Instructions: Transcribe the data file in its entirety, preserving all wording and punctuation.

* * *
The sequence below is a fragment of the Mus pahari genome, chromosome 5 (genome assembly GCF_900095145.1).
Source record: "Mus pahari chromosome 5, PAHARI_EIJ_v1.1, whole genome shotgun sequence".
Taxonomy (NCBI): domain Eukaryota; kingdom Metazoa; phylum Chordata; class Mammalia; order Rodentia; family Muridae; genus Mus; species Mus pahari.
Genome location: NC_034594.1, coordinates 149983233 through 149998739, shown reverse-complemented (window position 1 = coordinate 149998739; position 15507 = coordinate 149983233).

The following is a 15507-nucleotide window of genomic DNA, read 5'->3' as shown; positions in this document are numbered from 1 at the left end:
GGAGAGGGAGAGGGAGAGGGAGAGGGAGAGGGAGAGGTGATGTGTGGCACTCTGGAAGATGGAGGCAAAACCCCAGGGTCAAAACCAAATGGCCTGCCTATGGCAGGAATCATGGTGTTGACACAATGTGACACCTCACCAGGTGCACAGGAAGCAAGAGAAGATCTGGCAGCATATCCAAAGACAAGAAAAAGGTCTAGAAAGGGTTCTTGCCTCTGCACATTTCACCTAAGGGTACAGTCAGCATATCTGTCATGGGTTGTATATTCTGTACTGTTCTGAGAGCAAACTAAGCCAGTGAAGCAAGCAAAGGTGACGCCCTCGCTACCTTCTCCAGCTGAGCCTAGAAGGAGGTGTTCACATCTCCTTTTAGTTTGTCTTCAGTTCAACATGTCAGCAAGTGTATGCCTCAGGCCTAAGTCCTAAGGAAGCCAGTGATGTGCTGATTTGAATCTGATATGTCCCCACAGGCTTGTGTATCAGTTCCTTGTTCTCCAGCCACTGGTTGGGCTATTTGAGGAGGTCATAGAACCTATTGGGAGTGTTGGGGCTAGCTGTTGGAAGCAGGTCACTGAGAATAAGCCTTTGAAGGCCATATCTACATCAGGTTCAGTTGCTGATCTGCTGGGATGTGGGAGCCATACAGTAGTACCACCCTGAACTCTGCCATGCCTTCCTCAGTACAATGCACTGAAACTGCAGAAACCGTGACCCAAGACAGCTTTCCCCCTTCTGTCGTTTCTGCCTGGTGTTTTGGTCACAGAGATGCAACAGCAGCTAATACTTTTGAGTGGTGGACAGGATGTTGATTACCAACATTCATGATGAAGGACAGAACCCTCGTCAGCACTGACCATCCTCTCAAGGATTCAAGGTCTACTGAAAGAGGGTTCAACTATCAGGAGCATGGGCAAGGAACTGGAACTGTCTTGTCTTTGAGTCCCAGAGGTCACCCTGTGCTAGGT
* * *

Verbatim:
The sequence below is a fragment of the Mus pahari genome, chromosome 5 (genome assembly GCF_900095145.1).
Source record: "Mus pahari chromosome 5, PAHARI_EIJ_v1.1, whole genome shotgun sequence".
Taxonomy (NCBI): domain Eukaryota; kingdom Metazoa; phylum Chordata; class Mammalia; order Rodentia; family Muridae; genus Mus; species Mus pahari.
Genome location: NC_034594.1, coordinates 149983233 through 149998739, shown reverse-complemented (window position 1 = coordinate 149998739; position 15507 = coordinate 149983233).

The following is a 15507-nucleotide window of genomic DNA, read 5'->3' as shown; positions in this document are numbered from 1 at the left end:
GGAGAGGGAGAGGGAGAGGGAGAGGGAGAGGGAGAGGTGATGTGTGGCACTCTGGAAGATGGAGGCAAAACCCCAGGGTCAAAACCAAATGGCCTGCCTATGGCAGGAATCATGGTGTTGACACAATGTGACACCTCACCAGGTGCACAGGAAGCAAGAGAAGATCTGGCAGCATATCCAAAGACAAGAAAAAGGTCTAGAAAGGGTTCTTGCCTCTGCACATTTCACCTAAGGGTACAGTCAGCATATCTGTCATGGGTTGTATATTCTGTACTGTTCTGAGAGCAAACTAAGCCAGTGAAGCAAGCAAAGGTGACGCCCTCGCTACCTTCTCCAGCTGAGCCTAGAAGGAGGTGTTCACATCTCCTTTTAGTTTGTCTTCAGTTCAACATGTCAGCAAGTGTATGCCTCAGGCCTAAGTCCTAAGGAAGCCAGTGATGTGCTGATTTGAATCTGATATGTCCCCACAGGCTTGTGTATCAGTTCCTTGTTCTCCAGCCACTGGTTGGGCTATTTGAGGAGGTCATAGAACCTATTGGGAGTGTTGGGGCTAGCTGTTGGAAGCAGGTCACTGAGAATAAGCCTTTGAAGGCCATATCTACATCAGGTTCAGTTGCTGATCTGCTGGGATGTGGGAGCCATACAGTAGTACCACCCTGAACTCTGCCATGCCTTCCTCAGTACAATGCACTGAAACTGCAGAAACCGTGACCCAAGACAGCTTTCCCCCTTCTGTCGTTTCTGCCTGGTGTTTTGGTCACAGAGATGCAACAGCAGCTAATACTTTTGAGTGGTGGACAGGATGTTGATTACCAACATTCATGATGAAGGACAGAACCCTCGTCAGCACTGACCATCCTCTCAAGGATTCAAGGTCTACTGAAAGAGGGTTCAACTATCAGGAGCATGGGCAAGGAACTGGAACTGTCTTGTCTTTGAGTCCCAGAGGTCACCCTGTGCTAGGT